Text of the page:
ICU Management & Practice, Volume 23 - Issue 1, 2023


Based on the concepts and the checklist criteria for an ideal sepsis biomarker presented in the article Sepsis Diagnosis: Clinical signs, Scores, and Biomarkers in this issue of ICU Management & Practice, we update and review the potential use of Pancreatic Stone Protein (PSP) in adults, children, and neonates.



Pancreatic Stone Protein in Adults


First described in the 1970s, this protein was only evaluated as a potential biomarker in sepsis in 2000 (Graf 2020). Since then, laboratory, animal, and clinical studies have accumulated on the Pancreatic Stone Protein (PSP), with over 600 studies now published. A recent review collecting 14 studies and 2161 patients suggested PSP was an early biomarker of sepsis (Eggimann et al. 2019), confirmed by a second systematic review with 23 studies in 3191 patients (Fidalgo et al. 2022), including a prospective multicentre study (Pugin et al. 2021) and a meta-analysis (Prazak et al. 2021). PSP is a 16 kDa C-type lectin protein mostly produced by the pancreas and the intestine and is believed to play a role as a damage-associated molecular pattern (DAMP). PSP has been used to diagnose and characterise sepsis even in severe inflammatory states without infection, such as in trauma patients (Keel et al. 2009; Klein et al. 2020), postoperative patients (Klein et al. 2020) such as post-cardiac surgery patients (Klein et al. 2015), severely burned patients (Klein et al. 2021a), and in ARDS (Klein et al. 2021b).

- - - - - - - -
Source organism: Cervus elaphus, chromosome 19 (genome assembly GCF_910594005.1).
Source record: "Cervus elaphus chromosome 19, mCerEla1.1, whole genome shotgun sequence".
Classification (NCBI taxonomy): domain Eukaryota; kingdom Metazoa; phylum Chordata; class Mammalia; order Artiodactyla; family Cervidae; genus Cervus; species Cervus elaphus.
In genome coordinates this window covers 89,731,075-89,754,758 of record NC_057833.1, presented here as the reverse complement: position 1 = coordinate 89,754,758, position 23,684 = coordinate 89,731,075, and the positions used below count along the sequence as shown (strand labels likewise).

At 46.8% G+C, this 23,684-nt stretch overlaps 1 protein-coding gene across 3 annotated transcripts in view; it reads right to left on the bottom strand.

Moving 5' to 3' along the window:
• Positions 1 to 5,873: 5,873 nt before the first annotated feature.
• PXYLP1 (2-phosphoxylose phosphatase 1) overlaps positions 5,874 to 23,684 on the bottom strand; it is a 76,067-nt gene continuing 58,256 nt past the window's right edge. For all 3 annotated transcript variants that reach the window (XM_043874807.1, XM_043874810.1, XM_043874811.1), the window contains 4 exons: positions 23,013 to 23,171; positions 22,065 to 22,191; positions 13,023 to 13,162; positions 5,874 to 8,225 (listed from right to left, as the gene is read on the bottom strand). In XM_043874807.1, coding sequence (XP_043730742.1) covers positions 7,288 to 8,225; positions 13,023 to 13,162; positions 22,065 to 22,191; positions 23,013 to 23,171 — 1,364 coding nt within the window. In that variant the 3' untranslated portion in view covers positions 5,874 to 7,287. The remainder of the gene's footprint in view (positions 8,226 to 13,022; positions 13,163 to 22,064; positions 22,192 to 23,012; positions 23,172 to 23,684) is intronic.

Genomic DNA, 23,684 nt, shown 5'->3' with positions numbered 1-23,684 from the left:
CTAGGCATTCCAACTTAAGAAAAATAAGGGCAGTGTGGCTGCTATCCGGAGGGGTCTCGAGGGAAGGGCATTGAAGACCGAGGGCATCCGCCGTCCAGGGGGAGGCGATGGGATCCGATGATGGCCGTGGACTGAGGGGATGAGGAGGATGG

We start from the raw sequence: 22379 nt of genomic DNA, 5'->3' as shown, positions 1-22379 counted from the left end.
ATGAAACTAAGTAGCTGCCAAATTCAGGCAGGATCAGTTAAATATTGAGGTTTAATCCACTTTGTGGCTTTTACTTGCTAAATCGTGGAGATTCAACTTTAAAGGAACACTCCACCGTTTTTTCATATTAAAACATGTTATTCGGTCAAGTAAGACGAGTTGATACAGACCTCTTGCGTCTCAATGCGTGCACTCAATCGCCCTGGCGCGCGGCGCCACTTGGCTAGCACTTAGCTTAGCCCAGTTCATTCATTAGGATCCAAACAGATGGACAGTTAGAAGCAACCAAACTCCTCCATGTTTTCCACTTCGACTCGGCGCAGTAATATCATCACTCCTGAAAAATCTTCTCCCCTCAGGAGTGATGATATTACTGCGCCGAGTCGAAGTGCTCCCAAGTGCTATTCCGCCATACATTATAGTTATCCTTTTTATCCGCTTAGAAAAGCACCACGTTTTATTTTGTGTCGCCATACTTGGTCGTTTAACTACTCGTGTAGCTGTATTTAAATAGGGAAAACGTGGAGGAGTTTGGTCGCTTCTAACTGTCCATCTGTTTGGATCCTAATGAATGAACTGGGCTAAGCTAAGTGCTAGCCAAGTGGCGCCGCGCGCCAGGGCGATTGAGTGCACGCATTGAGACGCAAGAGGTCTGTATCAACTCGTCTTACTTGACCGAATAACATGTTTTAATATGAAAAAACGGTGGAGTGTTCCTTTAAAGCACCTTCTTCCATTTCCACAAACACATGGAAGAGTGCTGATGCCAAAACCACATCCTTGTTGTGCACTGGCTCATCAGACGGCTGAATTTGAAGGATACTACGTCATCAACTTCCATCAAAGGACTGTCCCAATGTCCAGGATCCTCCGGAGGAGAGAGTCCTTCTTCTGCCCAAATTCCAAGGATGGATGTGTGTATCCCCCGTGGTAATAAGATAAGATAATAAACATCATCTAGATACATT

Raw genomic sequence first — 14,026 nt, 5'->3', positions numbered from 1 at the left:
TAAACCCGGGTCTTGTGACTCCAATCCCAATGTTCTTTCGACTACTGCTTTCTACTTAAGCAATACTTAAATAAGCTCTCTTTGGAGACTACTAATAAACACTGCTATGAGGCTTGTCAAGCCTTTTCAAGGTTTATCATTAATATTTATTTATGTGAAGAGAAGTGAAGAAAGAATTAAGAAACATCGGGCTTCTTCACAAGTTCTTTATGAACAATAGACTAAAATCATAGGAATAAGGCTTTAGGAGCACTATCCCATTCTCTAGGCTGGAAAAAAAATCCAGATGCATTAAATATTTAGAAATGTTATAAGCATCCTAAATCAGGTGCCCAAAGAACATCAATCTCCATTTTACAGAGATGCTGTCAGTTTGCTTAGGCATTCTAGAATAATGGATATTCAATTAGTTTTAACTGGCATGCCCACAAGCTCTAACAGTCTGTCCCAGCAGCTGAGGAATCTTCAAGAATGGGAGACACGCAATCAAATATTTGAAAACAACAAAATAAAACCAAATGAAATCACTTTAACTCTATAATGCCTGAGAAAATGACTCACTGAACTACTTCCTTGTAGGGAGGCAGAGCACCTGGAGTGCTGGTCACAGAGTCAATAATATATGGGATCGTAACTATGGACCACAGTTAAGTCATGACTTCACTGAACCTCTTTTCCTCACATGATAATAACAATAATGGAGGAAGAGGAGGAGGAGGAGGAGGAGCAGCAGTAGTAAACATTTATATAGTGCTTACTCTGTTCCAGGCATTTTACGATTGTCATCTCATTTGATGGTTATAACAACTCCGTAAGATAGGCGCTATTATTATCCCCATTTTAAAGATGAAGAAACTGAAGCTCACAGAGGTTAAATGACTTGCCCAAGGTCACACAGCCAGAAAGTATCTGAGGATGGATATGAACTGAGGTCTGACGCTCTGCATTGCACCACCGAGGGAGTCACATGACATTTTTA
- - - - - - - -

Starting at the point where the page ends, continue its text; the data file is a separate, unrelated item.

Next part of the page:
Diagnosis of infection and sepsis with PSP in adults


A meta-analysis (Prazak et al. 2021) suggests that PSP is more sensitive and specific (ROC AUC 0.81 – 95%CI 0.78-0.85 – SE 0.017) than CRP (ROC AUC 0.77 – 95%CI 0.73-0.80 – SE 0.019) and PCT (ROC AUC 0.78 – 95%CI 0.74-0.82 – SE 0.022) to diagnose infection. The combination of CRP with PSP further enhances its accuracy (ROC AUC 0.90 – 95%CI 0.87-0.92), with higher sensitivity 0.81 (0.77-0.85) and specificity 0.84 (0.79-0.90) for discriminating infection from non-infection compared to other biomarkers or combination of biomarkers.


In a multicentre study (Pugin et al. 2021), the diagnostic accuracy of PSP (AUC 0.75 – 95%CI 0.67-0.82), CRP (AUC 0.77 – 95%CI 0.69-0.84) and PCT (AUC 0.75 – 95%CI 0.68-0.82) for sepsis were similar, but the combination of CRP plus PSP had the best accuracy (AUC 0.79 – 95%IC 0.72-0.86).